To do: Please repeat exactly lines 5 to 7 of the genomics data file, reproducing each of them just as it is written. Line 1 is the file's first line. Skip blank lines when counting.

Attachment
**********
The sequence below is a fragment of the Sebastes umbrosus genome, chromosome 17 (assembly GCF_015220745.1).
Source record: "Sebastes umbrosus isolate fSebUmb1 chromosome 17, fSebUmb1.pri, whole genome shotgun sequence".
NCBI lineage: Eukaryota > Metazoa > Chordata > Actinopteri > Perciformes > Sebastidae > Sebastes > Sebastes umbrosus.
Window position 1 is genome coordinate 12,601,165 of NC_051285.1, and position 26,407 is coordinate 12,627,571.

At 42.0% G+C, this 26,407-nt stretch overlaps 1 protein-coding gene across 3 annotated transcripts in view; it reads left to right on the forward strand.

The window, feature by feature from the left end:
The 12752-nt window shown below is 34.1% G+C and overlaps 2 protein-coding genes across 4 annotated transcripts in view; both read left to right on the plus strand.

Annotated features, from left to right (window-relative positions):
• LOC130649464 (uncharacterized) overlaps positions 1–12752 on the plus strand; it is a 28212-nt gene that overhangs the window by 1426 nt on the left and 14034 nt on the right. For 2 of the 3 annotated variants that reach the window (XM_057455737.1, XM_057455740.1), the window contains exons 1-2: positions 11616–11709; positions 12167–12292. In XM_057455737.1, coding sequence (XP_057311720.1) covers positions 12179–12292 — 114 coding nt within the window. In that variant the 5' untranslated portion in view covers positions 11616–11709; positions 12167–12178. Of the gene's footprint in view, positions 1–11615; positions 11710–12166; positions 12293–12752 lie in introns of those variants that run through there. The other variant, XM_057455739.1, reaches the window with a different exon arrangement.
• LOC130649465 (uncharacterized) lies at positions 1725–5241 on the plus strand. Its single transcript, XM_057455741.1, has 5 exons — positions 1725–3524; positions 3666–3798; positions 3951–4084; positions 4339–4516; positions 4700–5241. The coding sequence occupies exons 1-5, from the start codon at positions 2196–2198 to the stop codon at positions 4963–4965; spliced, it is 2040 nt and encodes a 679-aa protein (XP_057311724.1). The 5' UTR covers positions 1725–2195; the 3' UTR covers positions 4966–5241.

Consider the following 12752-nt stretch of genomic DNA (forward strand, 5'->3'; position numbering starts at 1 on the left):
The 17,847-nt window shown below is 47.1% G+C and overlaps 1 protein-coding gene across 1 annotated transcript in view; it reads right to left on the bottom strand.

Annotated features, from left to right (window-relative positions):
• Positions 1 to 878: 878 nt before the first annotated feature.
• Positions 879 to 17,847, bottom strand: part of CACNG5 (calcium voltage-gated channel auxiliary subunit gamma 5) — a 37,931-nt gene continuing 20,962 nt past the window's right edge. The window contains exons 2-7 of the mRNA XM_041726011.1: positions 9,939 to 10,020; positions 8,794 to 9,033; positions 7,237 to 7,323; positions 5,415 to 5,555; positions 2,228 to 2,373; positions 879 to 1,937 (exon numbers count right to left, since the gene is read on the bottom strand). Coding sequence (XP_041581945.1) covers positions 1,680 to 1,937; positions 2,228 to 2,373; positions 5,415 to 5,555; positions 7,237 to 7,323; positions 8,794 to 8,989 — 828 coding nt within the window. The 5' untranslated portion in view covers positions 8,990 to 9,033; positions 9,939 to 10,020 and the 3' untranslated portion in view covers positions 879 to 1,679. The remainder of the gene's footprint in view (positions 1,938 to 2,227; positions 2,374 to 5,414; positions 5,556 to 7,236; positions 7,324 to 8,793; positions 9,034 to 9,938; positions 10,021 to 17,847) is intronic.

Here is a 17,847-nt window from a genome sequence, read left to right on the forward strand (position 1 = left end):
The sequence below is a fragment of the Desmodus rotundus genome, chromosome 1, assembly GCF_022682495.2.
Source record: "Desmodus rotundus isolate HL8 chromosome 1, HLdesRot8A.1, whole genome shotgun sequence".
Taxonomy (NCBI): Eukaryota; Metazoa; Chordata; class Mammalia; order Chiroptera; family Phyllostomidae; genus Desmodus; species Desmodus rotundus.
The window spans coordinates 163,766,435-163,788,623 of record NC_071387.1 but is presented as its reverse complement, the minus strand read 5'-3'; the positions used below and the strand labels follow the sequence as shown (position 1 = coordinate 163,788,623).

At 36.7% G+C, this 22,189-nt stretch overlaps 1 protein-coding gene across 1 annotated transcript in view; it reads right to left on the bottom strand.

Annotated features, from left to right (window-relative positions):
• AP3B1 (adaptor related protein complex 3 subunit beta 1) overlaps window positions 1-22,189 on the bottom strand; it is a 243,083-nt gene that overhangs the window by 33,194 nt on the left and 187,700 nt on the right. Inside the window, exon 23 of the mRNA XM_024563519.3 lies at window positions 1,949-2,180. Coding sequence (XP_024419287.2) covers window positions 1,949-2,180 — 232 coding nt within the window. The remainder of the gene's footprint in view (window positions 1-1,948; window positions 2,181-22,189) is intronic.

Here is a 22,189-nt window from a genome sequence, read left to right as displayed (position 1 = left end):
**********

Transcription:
At 42.0% G+C, this 26,407-nt stretch overlaps 1 protein-coding gene across 3 annotated transcripts in view; it reads left to right on the forward strand.

The window, feature by feature from the left end:
The 12752-nt window shown below is 34.1% G+C and overlaps 2 protein-coding genes across 4 annotated transcripts in view; both read left to right on the plus strand.